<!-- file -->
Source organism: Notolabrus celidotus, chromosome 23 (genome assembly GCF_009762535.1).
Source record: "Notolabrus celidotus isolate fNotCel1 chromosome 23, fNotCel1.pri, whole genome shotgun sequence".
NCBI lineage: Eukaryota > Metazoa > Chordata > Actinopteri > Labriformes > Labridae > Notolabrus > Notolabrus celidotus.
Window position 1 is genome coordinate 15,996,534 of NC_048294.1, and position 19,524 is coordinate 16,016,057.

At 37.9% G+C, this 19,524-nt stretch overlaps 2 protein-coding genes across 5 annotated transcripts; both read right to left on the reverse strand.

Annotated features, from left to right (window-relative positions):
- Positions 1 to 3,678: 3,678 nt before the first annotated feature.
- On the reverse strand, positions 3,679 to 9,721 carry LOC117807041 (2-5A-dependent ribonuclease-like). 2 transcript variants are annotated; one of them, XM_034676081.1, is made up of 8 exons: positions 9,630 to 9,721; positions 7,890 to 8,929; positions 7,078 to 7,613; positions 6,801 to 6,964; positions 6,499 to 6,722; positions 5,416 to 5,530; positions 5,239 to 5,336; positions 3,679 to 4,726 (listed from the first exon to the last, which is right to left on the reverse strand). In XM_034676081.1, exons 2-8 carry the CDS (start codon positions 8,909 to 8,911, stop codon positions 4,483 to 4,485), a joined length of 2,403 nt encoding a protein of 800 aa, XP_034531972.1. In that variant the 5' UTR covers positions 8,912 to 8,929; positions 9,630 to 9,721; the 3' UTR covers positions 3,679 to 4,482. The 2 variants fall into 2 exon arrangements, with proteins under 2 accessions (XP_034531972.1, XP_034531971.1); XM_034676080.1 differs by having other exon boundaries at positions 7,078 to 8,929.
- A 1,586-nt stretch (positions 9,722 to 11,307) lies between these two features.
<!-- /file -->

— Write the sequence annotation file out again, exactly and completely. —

Source organism: Notolabrus celidotus, chromosome 23 (genome assembly GCF_009762535.1).
Source record: "Notolabrus celidotus isolate fNotCel1 chromosome 23, fNotCel1.pri, whole genome shotgun sequence".
NCBI lineage: Eukaryota > Metazoa > Chordata > Actinopteri > Labriformes > Labridae > Notolabrus > Notolabrus celidotus.
Window position 1 is genome coordinate 15,996,534 of NC_048294.1, and position 19,524 is coordinate 16,016,057.

At 37.9% G+C, this 19,524-nt stretch overlaps 2 protein-coding genes across 5 annotated transcripts; both read right to left on the reverse strand.

Annotated features, from left to right (window-relative positions):
- Positions 1 to 3,678: 3,678 nt before the first annotated feature.
- On the reverse strand, positions 3,679 to 9,721 carry LOC117807041 (2-5A-dependent ribonuclease-like). 2 transcript variants are annotated; one of them, XM_034676081.1, is made up of 8 exons: positions 9,630 to 9,721; positions 7,890 to 8,929; positions 7,078 to 7,613; positions 6,801 to 6,964; positions 6,499 to 6,722; positions 5,416 to 5,530; positions 5,239 to 5,336; positions 3,679 to 4,726 (listed from the first exon to the last, which is right to left on the reverse strand). In XM_034676081.1, exons 2-8 carry the CDS (start codon positions 8,909 to 8,911, stop codon positions 4,483 to 4,485), a joined length of 2,403 nt encoding a protein of 800 aa, XP_034531972.1. In that variant the 5' UTR covers positions 8,912 to 8,929; positions 9,630 to 9,721; the 3' UTR covers positions 3,679 to 4,482. The 2 variants fall into 2 exon arrangements, with proteins under 2 accessions (XP_034531972.1, XP_034531971.1); XM_034676080.1 differs by having other exon boundaries at positions 7,078 to 8,929.
- A 1,586-nt stretch (positions 9,722 to 11,307) lies between these two features.